4 Main Stainless Steel Types and Their Grades

Stainless steel is an incredibly versatile material. With four main formulations of stainless steel, each comes with unique properties in terms of resistance to corrosion and oxidation, tensile strength, and melting point.

To ensure you choose the right type of stainless steel for your needs, it’s important to understand the properties of each and the ideal applications. Let’s delve into the different types of stainless steel below.

Austenitic Stainless Steel

Austenitic Stainless Steel

Austenitic is the most common type of stainless steel. This type of stainless steel has a high nickel content in addition to high amounts of chromium, molybdenum, and nitrogen when compared with the three other different stainless steel types.

Not only is austenitic stainless steel incredibly malleable, but it is renowned for its weldability in metal applications. This type of stainless steel is used in high-strength applications and is commonly utilized in storage components and kitchen cutlery.

Because this form of stainless steel is highly resistant to corrosion, it is commonly used where corrosion is present. Alloys 304 and 904L are common.

The one downside of austenitic stainless steel is how pricey it can be.

Grade 301 Stainless Steel

This is an example of austenitic stainless steel that is highly ductile and has high weldability. It is ideal for creating formed products, and it will harden quickly during mechanical working.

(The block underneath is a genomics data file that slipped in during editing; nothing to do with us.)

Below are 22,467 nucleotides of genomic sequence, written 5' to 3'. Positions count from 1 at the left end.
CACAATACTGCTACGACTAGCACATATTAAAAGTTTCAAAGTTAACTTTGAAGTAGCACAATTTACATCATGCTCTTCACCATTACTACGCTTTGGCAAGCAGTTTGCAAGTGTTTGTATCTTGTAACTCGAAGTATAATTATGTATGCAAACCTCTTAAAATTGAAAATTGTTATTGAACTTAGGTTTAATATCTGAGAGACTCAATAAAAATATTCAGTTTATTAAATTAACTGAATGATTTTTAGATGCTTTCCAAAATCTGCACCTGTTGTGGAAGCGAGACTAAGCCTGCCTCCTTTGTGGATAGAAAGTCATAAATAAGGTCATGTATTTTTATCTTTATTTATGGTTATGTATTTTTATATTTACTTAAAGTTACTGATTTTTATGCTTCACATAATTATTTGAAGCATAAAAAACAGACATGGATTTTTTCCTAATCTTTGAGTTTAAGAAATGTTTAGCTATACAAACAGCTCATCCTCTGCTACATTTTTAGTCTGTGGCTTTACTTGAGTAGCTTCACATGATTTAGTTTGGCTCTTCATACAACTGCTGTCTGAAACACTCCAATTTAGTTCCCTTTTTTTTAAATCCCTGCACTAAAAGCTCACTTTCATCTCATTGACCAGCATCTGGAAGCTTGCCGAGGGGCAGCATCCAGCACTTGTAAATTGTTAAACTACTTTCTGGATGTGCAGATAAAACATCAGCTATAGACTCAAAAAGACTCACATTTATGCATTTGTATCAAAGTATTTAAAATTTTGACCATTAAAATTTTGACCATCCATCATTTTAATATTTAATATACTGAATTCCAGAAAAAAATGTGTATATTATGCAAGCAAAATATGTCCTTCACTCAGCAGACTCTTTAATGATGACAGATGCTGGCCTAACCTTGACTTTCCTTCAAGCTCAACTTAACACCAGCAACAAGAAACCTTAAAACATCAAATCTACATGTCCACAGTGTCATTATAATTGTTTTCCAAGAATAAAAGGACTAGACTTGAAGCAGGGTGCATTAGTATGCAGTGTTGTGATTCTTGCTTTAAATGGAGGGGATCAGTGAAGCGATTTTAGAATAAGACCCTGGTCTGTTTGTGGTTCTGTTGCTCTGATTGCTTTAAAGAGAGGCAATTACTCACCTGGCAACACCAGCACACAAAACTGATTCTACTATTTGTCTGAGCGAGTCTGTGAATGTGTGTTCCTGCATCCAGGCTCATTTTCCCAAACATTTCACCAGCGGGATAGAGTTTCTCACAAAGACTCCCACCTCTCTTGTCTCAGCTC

Grade 302 Stainless Steel

This alloy contains similar amounts of nickel and chromium to grade 304 stainless steel (the most common type), and it is typically sold in the form of a strip or wire. It is known to be used in conical compression springs.

Grade 303 Stainless Steel

Grade 303 stainless steel is used when the production process consists of extensive machining in automatic screw machines. The addition of sulfur lowers the corrosion resistance compared to grade 304 stainless steel.

Grade 309 Stainless Steel

Another example of austenitic chromium-nickel stainless steel, grade 309 is utilized in parts that must be resistant to corrosion, heat, and oxidation up to 2000 degrees Fahrenheit.

Grade 316 Stainless Steel

This type has high tensile strength and has better resistance to chlorides compared with grade 304 stainless steel. It is ideal to use when the exposure to salt (or other chlorides) will be high.

Grade 321 Stainless Steel

This is a stabilized austenitic stainless steel that contains titanium and carbon. The addition of titanium prevents precipitation from occurring during the welding process.

Ferritic Stainless Steel

Ferritic Stainless Steel

This type of stainless steel contains low amounts of carbon (less than .10 percent). Other minerals may also be added to steel, the main component is chromium. Ferritic stainless steel is also known to contain nickel.

The magnetic properties in ferritic stainless steel make them highly resistant to cracking due to stress corrosion. This property makes ferritic stainless steel particularly useful in products that have the potential to come into contact with potentially corrosive materials such as kitchen cookware, car components, and industrial entities.

The most common varieties of stainless steel include alloys 430 and 434.

Grade 409 Stainless Steel